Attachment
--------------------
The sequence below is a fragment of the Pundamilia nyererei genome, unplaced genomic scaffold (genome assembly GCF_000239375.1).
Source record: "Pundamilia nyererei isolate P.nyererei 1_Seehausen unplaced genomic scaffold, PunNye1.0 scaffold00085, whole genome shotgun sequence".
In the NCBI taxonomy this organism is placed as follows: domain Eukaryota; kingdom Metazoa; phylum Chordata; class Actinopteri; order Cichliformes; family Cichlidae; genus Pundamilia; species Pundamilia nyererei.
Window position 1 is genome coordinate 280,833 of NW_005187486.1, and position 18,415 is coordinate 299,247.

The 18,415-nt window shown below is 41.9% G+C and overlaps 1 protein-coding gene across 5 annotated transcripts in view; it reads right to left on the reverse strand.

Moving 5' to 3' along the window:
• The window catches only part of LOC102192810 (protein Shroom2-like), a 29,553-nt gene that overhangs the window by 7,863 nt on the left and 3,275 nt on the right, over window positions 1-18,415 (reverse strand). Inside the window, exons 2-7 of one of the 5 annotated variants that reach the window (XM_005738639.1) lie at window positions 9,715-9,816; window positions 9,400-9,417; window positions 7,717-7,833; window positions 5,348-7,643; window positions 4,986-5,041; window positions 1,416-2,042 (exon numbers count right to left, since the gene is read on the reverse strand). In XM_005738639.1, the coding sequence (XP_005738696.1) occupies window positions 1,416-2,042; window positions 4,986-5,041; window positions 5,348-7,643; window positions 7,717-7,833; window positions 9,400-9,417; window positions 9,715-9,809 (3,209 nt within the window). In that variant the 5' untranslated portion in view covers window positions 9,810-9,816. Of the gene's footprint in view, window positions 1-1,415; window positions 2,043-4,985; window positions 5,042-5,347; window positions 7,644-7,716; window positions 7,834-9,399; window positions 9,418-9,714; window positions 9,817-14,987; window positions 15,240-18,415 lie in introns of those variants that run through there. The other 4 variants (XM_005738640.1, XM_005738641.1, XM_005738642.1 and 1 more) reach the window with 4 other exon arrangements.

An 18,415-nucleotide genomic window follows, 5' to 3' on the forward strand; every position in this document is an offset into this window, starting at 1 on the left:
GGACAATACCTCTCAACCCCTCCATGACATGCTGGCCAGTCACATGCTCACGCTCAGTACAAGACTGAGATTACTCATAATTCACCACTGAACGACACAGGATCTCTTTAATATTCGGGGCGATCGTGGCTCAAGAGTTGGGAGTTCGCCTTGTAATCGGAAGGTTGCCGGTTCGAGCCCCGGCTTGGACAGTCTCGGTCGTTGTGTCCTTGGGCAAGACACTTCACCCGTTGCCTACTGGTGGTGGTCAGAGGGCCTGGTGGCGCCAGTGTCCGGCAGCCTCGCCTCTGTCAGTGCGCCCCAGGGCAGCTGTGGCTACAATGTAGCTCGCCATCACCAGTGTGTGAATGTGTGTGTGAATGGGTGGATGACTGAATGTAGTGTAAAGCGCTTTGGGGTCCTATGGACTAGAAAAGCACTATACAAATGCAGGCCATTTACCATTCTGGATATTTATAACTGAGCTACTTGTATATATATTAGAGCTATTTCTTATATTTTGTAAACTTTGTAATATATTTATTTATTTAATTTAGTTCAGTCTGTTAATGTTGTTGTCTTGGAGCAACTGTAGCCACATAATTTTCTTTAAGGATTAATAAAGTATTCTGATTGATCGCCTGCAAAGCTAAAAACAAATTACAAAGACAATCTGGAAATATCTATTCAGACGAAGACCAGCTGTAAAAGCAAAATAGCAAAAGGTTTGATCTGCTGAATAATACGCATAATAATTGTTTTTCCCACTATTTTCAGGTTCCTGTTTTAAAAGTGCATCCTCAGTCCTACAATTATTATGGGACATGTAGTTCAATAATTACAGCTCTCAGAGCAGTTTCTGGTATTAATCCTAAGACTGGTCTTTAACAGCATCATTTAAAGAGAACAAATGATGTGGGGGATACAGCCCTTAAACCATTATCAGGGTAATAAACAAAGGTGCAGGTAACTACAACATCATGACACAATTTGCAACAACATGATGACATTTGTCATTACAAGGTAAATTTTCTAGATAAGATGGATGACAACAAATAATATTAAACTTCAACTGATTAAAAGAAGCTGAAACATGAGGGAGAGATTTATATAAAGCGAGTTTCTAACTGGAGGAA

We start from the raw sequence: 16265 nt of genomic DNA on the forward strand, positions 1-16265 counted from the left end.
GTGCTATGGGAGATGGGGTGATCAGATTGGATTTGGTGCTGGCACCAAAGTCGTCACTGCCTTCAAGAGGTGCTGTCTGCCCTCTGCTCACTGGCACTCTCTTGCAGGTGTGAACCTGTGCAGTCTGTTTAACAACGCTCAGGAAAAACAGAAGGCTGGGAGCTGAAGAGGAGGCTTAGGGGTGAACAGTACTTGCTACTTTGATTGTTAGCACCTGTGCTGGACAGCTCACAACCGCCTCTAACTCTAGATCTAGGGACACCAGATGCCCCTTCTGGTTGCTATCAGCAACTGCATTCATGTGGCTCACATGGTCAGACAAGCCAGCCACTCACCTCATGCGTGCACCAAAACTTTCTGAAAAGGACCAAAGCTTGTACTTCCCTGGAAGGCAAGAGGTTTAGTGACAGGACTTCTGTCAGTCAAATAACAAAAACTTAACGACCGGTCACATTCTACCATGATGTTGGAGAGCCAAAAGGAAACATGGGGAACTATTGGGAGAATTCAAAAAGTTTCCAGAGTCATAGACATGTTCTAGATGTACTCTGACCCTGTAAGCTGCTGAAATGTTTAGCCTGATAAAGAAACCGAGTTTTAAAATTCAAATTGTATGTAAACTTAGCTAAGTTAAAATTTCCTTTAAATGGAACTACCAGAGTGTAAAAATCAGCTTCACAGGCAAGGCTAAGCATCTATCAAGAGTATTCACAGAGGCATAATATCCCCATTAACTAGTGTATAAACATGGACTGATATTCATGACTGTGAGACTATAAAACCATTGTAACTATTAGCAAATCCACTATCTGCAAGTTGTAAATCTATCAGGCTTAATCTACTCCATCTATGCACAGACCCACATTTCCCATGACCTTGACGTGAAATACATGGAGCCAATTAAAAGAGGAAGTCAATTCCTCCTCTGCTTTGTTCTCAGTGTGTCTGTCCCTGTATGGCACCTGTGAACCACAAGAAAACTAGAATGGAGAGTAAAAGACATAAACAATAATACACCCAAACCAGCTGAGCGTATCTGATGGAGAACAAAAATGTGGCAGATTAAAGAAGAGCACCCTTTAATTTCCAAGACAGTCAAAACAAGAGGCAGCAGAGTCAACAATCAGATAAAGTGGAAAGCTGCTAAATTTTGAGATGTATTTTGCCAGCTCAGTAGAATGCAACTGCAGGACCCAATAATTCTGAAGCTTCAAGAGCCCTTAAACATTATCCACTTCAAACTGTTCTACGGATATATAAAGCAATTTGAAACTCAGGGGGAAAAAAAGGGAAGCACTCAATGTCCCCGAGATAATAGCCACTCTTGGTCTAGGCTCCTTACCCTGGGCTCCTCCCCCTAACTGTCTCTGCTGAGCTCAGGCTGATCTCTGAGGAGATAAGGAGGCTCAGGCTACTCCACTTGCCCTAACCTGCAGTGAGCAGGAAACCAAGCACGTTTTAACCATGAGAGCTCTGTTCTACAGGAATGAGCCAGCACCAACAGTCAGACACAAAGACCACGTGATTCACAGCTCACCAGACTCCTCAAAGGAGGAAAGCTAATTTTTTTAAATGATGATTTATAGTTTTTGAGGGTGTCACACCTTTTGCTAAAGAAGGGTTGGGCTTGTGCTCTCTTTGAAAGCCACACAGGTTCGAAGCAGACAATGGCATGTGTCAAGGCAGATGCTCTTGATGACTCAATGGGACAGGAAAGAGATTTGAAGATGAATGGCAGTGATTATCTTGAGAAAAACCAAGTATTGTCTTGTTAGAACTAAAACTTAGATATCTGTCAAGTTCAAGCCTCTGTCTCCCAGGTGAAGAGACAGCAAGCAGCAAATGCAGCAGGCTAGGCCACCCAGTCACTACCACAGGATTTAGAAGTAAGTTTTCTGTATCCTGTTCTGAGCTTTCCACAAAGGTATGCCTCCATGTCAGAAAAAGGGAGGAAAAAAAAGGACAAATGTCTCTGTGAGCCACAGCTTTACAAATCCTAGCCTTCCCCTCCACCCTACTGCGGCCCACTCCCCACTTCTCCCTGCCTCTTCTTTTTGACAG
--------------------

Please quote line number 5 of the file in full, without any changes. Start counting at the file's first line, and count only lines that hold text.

The 18,415-nt window shown below is 41.9% G+C and overlaps 1 protein-coding gene across 5 annotated transcripts in view; it reads right to left on the reverse strand.